Immuno-Precise Antibodies, Ltd., (Victoria, BC, Canada) was employed to produce clones using their proprietary Rapid-Prime method. The animals were immunized with ˜0.25-0.35 ml ADDLs over a period of two weeks at an average of 0.505 mg/ml. Clone supernates (288/project) were then sent to the Klein laboratory for screening as above.
Preparation of synthetic and endogenous ADDLs and fibrils: Synthetic ADDLs were prepared in F12 as described in [22;27]. Synthetic fibrils were prepared according to . Endogenous ADDLs were extracted from AD brain tissue as described  omitting the concentration step. Endogenous fibrils were obtained using the same method of preparation, except the pellet was then incubated for 1 hr with 2% SDS in F12 and centrifuged at 220,000×g for 1 hr. The pellet, which contained fibrils, was then suspended in F12 and sonicated for 30-60 sec to suspend material for determination of protein concentration.
Dot immunoblot and peptide competition: Initial screening by dot blot was performed according to  applying either ADDLs (5 pmole/dot) or fibrils (1 ug/dot) to the nitrocellulose. For competition dot blots, ADDLs were applied to dry nitrocellulose in duplicate at various pmolar concentrations in 0.5 ul volume using a template derived from the SurfBlot apparatus. Blots were then dried for 15 min, blocked for 1 hr, and inserted into the SurfBlot apparatus. Antibody plus or minus peptide was incubated in the wells for 1.5 hr, removed from the dot blot apparatus, the wells washed with blocking buffer, and the membrane removed from the apparatus. The nitrocellulose was then washed, treated with secondary antibody, and visualized as cited below.
Immunoblotting. Sodium dodecyl sulfate polyacrylamide gel electrophoresis (SDS-PAGE) was performed according to  except that 10-20% Tris-Tricine gels (BioRad) were used and the separation was performed at 120 V. The secondary antibody was routinely used at 1:40,000 dilution.
For initial screening, a preparative 10-20% gel was used with 2.7 μg ADDLs in the sample well, which is equivalent to ˜16-20 pmol/lane. Electrophoresis and transfer were as above. Using the tracking dye as a guide, the blocked nitrocellulose was placed into the Surfblot apparatus and 200 ul of hybridoma supernate mixed with blocking buffer (5% nonfat dry milk in TBST—Tris-buffered saline with Tween 20—see) were added to each of 20-21 wells. After incubation at room temperature for 1.5 hr, the supernates were removed and the wells washed with buffer. The membrane was then removed from the Surfblot and washed 3×15 min in TBST. The secondary antibody was then incubated with the membrane for 1 hr at RT. After washing (3×15 min), the oligomers were visualized with half strength SuperSignal (Pierce). The Western immunoblot using human fibrils was performed in the same manner using approximately 64 ug of prepared material for each gel.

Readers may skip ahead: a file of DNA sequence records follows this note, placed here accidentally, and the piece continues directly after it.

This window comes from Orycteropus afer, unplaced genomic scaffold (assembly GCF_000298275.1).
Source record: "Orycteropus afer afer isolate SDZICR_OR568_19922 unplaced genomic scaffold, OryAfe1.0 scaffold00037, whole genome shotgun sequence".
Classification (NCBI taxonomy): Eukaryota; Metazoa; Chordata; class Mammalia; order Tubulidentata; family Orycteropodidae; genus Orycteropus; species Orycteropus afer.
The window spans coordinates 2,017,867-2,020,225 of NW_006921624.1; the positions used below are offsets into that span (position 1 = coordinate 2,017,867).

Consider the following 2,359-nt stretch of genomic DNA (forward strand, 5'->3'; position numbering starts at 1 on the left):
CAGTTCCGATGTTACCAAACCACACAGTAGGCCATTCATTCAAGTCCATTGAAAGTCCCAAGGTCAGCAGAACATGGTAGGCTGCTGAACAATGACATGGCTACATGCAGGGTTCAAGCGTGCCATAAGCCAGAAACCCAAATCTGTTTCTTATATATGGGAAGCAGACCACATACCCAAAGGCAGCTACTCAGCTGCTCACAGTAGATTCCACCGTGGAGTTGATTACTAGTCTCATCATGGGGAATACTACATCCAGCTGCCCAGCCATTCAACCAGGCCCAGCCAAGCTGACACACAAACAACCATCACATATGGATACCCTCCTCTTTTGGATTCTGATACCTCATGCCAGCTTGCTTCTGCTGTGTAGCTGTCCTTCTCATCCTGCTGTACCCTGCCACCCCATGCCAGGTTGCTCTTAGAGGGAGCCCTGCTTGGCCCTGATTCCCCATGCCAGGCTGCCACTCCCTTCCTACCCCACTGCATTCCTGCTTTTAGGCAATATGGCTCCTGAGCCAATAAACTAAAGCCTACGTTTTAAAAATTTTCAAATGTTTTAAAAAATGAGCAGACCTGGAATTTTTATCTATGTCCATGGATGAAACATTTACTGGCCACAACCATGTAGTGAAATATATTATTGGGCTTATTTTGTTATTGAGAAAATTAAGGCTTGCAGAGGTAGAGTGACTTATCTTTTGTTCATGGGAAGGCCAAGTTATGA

Native polyacrylamide gel electrophoresis was performed according to  at 120 V.
Immunocytochemistry: Immunocytochemistry was performed as described in , except cultures were 21 DIV and AlexaFluor 488 (Molecular Probes) was used to visualize mouse IgG. In the blocking experiment, antibodies and ADDLs were preincubated for 1 hr at RT, using a molar ratio of 1:4 antibody:ADDL, before application to the hippocampal cell cultures.
Size Exclusion Chromatography: Size exclusion chromatography was performed as in . Streptavidin-Dynabeads (50 μl, Dynal) were blocked in 1% BSA in PBS for 30 min at 4° C. Beads were incubated with biotinylated 20C2 (25 μg in 250 μl PBS) for 70 min at 4° C. and washed 3×10 min with 1 ml PBS. The beads, with or without antibody, were then incubated with ADDLs (40 μl, 25 μM) for 70 min at 4° C. and centrifuged at 15,000×g for 10 min. An aliquot (30 ul) of the supernatant was analyzed by SEC on a Superdex 75 PC 3.2/30 column equilibrated with PBS (0.06 ml min) and fractions (0.3 ml) collected. Absorbance was monitored at 215 nm.
Immunohistochemistry: Lightly fixed frozen sections (4% paraformaldehyde at 4° C. for 30 hrs, then cryoprotected in sucrose, 40 um) from AD and control hippocampus were incubated with antibody (1:1000 in PBS) overnight at 4° C. After removal of antibody, sections were washed 3 times with PBS and then incubated with the appropriate secondary antibody at 1:500 overnight at 4° C. Sections were rinsed 3× with PBS and incubated for 2 hrs at 4° C. with Vector ABC peroxidase standard kit. Binding was then visualized with DAB (0.05% or 1:500 in Tris buffer for 2 min). Sections were counterstained with hematoxylin, mounted with Permaslip, and imaged on a Nikon Eclipse E600 light microscope with a Spot Insight digital video camera (v. 3.2).
Oligomer-Specific Monoclonal Screening Strategy
To identify clones that recognize oligomers instead of monomer and/or fibrils, supernatants were screened initially by dot immunoblots using 5 pmol of synthetic ADDLs or 1 ug of endogenous AD fibrils (FIG. 1). Positives from this screen (˜30%) were then tested by Western immunoblots to further define binding species. Of the clones tested by Western blots, ˜2% were found to bind oligomers and not monomer at low ADDL concentrations. Most of these clones also bound fibrils and one (20C2) was selected for characterization in depth. One clone (1H9) was found that bound the higher multiple oligomers (12-24mer) better than the trimer/tetramer species. One clone (3A5) was found that bound ADDLs only under native conditions. Two clones were found that bound fibrils and not oligomers (3A7, 3A9). Approximately 50 clones were selected for future expansion, purification, and testing.